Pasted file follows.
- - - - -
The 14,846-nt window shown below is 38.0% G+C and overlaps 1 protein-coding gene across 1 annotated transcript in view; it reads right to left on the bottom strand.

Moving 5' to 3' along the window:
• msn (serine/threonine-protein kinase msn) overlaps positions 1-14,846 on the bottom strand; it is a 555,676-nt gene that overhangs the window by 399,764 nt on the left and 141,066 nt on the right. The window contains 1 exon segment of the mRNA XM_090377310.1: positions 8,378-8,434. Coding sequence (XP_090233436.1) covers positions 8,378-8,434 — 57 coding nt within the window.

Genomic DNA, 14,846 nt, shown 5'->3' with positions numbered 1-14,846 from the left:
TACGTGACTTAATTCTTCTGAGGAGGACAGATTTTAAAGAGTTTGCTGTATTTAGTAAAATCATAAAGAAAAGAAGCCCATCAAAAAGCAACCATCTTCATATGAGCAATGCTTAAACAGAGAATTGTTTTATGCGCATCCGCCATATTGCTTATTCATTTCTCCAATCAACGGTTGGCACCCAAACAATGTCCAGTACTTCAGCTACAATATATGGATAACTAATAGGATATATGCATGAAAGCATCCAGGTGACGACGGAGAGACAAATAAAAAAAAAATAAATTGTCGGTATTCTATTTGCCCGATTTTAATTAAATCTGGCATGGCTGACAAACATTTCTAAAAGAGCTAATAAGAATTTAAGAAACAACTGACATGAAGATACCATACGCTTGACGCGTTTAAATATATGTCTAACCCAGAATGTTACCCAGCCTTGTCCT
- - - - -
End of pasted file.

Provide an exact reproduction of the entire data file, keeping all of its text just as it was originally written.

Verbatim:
The 14,846-nt window shown below is 38.0% G+C and overlaps 1 protein-coding gene across 1 annotated transcript in view; it reads right to left on the bottom strand.

Moving 5' to 3' along the window:
• msn (serine/threonine-protein kinase msn) overlaps positions 1-14,846 on the bottom strand; it is a 555,676-nt gene that overhangs the window by 399,764 nt on the left and 141,066 nt on the right. The window contains 1 exon segment of the mRNA XM_090377310.1: positions 8,378-8,434. Coding sequence (XP_090233436.1) covers positions 8,378-8,434 — 57 coding nt within the window.

Genomic DNA, 14,846 nt, shown 5'->3' with positions numbered 1-14,846 from the left:
TACGTGACTTAATTCTTCTGAGGAGGACAGATTTTAAAGAGTTTGCTGTATTTAGTAAAATCATAAAGAAAAGAAGCCCATCAAAAAGCAACCATCTTCATATGAGCAATGCTTAAACAGAGAATTGTTTTATGCGCATCCGCCATATTGCTTATTCATTTCTCCAATCAACGGTTGGCACCCAAACAATGTCCAGTACTTCAGCTACAATATATGGATAACTAATAGGATATATGCATGAAAGCATCCAGGTGACGACGGAGAGACAAATAAAAAAAAAATAAATTGTCGGTATTCTATTTGCCCGATTTTAATTAAATCTGGCATGGCTGACAAACATTTCTAAAAGAGCTAATAAGAATTTAAGAAACAACTGACATGAAGATACCATACGCTTGACGCGTTTAAATATATGTCTAACCCAGAATGTTACCCAGCCTTGTCCT